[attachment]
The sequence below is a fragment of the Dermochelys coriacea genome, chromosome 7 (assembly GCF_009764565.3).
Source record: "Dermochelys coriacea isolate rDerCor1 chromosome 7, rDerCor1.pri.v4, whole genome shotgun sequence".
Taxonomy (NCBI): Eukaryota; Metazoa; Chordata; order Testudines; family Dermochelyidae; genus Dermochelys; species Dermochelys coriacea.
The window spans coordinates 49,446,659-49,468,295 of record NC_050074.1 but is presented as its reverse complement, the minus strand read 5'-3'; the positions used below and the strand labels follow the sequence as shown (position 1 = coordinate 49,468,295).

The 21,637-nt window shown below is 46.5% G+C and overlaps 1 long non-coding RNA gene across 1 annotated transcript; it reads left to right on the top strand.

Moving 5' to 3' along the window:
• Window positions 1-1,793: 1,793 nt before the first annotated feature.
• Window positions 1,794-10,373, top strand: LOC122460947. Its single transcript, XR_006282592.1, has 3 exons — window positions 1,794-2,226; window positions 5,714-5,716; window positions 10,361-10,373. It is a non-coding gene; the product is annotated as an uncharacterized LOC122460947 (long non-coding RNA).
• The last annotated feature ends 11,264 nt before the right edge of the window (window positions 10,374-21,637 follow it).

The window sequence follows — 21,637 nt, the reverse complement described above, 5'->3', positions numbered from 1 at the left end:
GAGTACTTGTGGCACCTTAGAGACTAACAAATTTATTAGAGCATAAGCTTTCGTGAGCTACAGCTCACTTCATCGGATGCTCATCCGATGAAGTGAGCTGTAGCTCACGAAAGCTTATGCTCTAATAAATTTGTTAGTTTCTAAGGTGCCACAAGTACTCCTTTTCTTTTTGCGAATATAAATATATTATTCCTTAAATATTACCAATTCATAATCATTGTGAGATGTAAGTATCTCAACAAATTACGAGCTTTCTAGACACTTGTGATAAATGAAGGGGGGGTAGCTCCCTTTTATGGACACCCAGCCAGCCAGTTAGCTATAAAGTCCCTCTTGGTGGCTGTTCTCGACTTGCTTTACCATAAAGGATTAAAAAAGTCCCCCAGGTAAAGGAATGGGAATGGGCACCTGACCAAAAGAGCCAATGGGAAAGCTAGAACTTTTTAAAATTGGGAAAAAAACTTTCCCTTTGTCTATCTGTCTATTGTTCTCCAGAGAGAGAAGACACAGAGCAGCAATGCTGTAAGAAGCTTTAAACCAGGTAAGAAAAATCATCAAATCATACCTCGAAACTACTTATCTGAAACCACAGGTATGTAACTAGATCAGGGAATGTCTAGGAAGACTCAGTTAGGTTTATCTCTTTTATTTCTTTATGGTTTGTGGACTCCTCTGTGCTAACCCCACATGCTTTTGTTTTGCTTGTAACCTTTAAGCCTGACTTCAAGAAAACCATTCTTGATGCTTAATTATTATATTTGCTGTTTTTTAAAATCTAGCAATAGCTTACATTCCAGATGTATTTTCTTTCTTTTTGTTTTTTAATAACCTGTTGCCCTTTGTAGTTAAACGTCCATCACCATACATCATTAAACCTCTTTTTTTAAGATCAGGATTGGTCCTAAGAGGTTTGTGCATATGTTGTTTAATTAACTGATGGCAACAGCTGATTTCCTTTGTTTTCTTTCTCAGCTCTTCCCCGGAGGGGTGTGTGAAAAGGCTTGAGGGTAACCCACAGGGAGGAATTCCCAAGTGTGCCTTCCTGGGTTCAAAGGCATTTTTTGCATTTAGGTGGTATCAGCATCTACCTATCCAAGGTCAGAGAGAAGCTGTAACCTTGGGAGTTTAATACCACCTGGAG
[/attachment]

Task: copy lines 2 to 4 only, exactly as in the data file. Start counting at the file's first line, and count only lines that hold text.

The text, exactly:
Source record: "Dermochelys coriacea isolate rDerCor1 chromosome 7, rDerCor1.pri.v4, whole genome shotgun sequence".
Taxonomy (NCBI): Eukaryota; Metazoa; Chordata; order Testudines; family Dermochelyidae; genus Dermochelys; species Dermochelys coriacea.
The window spans coordinates 49,446,659-49,468,295 of record NC_050074.1 but is presented as its reverse complement, the minus strand read 5'-3'; the positions used below and the strand labels follow the sequence as shown (position 1 = coordinate 49,468,295).